Think of, say, “The Winter Soldier”, probably my second favorite MCU film. Badass leading man and about as traditionally “Good” as hero as you could get? Check. Traditional “Heavy”? Check, and with a great twist in the Winter Soldier himself.

    Female and minority characters? Amazingly enough, a check that does nothing to affect the story. Black Widow and the Falcon don’t make the story worse; if anything they make it better. And both of them work as sidekicks to the lead.

    There’s heroism. There’s the hint of a romance. There are good guys and bad guys and legitimate moral questions and badass fight scenes and an emotional core that elevates things to the next level.

    And while it’s one of the best examples, it’s ultimately a standard Marvel film.

    So this type of film exists; it’s just that it’s no longer westerns and no longer fantasies. It’s superheroes.

    • Jeffro says:

      While the Marvel movies are substantially better than their superhero television show counterparts, I have to say that the sort of thing I’m looking for as far as heroism and romance goes is pretty well unthinkable today. It’s like the difference between movie Aragorn and book Aragorn. This generation may not know what all that entails, but they sure know they hate the old way.

      Heck, I can’t even remember the last time I saw a positive and real-to-life depiction of a father doing some significant parenting. The goofball they’ve inserted into the Flash’s lore is downright bizarre. I don’t see how anyone in the Superversive scene sits through any of that stuff.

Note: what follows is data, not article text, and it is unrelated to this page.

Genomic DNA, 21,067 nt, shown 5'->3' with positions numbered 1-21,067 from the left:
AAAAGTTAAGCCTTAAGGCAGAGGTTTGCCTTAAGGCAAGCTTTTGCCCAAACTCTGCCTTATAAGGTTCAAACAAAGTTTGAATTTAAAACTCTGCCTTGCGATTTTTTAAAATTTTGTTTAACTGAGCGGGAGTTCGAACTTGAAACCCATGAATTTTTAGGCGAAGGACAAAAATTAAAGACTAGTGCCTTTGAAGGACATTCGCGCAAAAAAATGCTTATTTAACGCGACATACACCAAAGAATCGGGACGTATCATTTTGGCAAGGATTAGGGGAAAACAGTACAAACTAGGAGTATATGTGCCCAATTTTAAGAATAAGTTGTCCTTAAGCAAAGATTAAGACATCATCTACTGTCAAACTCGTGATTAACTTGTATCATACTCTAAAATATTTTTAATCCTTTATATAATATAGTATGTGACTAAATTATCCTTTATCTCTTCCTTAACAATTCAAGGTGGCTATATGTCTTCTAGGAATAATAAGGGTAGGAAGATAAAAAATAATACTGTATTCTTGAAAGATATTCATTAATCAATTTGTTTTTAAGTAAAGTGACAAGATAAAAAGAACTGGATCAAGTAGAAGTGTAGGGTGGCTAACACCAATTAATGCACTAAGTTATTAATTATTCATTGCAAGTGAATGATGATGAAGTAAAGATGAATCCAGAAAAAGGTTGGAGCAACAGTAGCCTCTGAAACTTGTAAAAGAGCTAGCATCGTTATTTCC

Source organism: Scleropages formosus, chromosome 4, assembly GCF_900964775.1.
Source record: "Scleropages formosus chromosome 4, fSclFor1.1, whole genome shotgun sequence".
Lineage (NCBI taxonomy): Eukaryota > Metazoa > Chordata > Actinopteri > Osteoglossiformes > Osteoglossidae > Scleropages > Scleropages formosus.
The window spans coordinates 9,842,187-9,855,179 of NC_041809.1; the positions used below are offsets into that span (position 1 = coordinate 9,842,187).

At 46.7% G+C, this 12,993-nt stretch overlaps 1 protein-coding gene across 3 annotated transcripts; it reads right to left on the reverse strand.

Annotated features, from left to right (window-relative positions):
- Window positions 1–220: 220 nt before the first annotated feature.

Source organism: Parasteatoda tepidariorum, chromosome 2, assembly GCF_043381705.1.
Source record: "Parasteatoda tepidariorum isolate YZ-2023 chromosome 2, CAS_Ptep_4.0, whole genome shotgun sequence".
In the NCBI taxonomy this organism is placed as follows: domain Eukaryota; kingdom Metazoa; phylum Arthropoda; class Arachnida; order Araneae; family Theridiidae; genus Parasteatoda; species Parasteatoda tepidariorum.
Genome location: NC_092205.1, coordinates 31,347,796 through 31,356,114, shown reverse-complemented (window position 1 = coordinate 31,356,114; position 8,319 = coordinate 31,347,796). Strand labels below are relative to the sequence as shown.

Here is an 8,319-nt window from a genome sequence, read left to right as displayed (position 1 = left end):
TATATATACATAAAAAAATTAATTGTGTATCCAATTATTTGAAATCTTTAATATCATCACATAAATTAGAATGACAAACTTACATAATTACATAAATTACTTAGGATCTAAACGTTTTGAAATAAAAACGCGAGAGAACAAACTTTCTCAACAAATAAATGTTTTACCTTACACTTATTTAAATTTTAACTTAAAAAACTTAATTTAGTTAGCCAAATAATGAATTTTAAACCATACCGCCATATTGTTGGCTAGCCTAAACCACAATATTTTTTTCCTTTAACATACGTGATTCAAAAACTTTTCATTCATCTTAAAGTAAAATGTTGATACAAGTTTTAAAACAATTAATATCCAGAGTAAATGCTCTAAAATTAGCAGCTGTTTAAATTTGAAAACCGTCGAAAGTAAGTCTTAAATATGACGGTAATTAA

• Anthony says:

        “The Incredibles” does a pretty great job portraying family life, which is one of many reasons it’s the greatest superhero film of all time.

      • Anthony says:

        Also, the key to “The Flash” is embracing the over the top comic book-y aspect of the show. It’s a ton of fun, and I think for that reason the (as you correctly note) terrible relationship aspects, romantic and parental, can be forgiven if we get to see the Flash go up against Gorilla Grodd, the Weather Wizard, and a Joker ripoff played by Mark Hamill.

        • Jeffro says:

          Given an alternative, I don’t have to forgive those sorts of grating flaws. I don’t have to pretend like they are new normal, either. They aren’t. They are an imposition of narrative in the exact place I went to escape from it.

          • Anthony says: